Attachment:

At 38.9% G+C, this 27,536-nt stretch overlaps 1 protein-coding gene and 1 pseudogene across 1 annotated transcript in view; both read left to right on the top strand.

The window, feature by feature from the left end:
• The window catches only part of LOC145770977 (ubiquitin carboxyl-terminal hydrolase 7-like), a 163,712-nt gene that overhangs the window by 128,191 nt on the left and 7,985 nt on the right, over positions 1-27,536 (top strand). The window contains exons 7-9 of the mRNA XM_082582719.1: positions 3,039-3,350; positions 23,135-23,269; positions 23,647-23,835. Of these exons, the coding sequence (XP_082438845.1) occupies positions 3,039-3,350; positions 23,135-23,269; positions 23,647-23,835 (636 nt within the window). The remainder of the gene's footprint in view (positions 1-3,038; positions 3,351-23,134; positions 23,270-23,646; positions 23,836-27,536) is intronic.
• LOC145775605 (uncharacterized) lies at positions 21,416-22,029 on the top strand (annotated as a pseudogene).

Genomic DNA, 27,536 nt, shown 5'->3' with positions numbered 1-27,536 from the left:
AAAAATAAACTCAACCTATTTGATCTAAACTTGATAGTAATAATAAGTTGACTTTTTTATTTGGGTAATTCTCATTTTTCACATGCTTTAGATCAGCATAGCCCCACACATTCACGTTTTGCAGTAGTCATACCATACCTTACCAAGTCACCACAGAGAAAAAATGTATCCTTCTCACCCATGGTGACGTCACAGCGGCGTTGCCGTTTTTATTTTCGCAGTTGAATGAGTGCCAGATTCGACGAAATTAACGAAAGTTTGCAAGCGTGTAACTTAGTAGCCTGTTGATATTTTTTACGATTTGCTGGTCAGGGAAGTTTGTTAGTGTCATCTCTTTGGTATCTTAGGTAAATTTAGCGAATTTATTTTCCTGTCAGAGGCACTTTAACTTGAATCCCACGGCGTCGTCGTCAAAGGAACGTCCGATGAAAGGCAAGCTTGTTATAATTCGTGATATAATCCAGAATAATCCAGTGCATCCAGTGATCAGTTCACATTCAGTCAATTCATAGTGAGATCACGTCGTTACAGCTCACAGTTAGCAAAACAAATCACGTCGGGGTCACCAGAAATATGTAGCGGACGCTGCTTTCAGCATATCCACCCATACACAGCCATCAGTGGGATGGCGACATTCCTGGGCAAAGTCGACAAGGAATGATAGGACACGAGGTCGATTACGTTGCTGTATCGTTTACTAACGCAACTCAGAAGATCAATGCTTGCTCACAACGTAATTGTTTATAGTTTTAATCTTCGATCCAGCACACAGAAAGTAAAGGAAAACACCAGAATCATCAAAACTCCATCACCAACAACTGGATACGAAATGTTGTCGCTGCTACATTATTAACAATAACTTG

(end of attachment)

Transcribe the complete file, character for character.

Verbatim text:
At 38.9% G+C, this 27,536-nt stretch overlaps 1 protein-coding gene and 1 pseudogene across 1 annotated transcript in view; both read left to right on the top strand.

The window, feature by feature from the left end:
• The window catches only part of LOC145770977 (ubiquitin carboxyl-terminal hydrolase 7-like), a 163,712-nt gene that overhangs the window by 128,191 nt on the left and 7,985 nt on the right, over positions 1-27,536 (top strand). The window contains exons 7-9 of the mRNA XM_082582719.1: positions 3,039-3,350; positions 23,135-23,269; positions 23,647-23,835. Of these exons, the coding sequence (XP_082438845.1) occupies positions 3,039-3,350; positions 23,135-23,269; positions 23,647-23,835 (636 nt within the window). The remainder of the gene's footprint in view (positions 1-3,038; positions 3,351-23,134; positions 23,270-23,646; positions 23,836-27,536) is intronic.
• LOC145775605 (uncharacterized) lies at positions 21,416-22,029 on the top strand (annotated as a pseudogene).

Genomic DNA, 27,536 nt, shown 5'->3' with positions numbered 1-27,536 from the left:
AAAAATAAACTCAACCTATTTGATCTAAACTTGATAGTAATAATAAGTTGACTTTTTTATTTGGGTAATTCTCATTTTTCACATGCTTTAGATCAGCATAGCCCCACACATTCACGTTTTGCAGTAGTCATACCATACCTTACCAAGTCACCACAGAGAAAAAATGTATCCTTCTCACCCATGGTGACGTCACAGCGGCGTTGCCGTTTTTATTTTCGCAGTTGAATGAGTGCCAGATTCGACGAAATTAACGAAAGTTTGCAAGCGTGTAACTTAGTAGCCTGTTGATATTTTTTACGATTTGCTGGTCAGGGAAGTTTGTTAGTGTCATCTCTTTGGTATCTTAGGTAAATTTAGCGAATTTATTTTCCTGTCAGAGGCACTTTAACTTGAATCCCACGGCGTCGTCGTCAAAGGAACGTCCGATGAAAGGCAAGCTTGTTATAATTCGTGATATAATCCAGAATAATCCAGTGCATCCAGTGATCAGTTCACATTCAGTCAATTCATAGTGAGATCACGTCGTTACAGCTCACAGTTAGCAAAACAAATCACGTCGGGGTCACCAGAAATATGTAGCGGACGCTGCTTTCAGCATATCCACCCATACACAGCCATCAGTGGGATGGCGACATTCCTGGGCAAAGTCGACAAGGAATGATAGGACACGAGGTCGATTACGTTGCTGTATCGTTTACTAACGCAACTCAGAAGATCAATGCTTGCTCACAACGTAATTGTTTATAGTTTTAATCTTCGATCCAGCACACAGAAAGTAAAGGAAAACACCAGAATCATCAAAACTCCATCACCAACAACTGGATACGAAATGTTGTCGCTGCTACATTATTAACAATAACTTG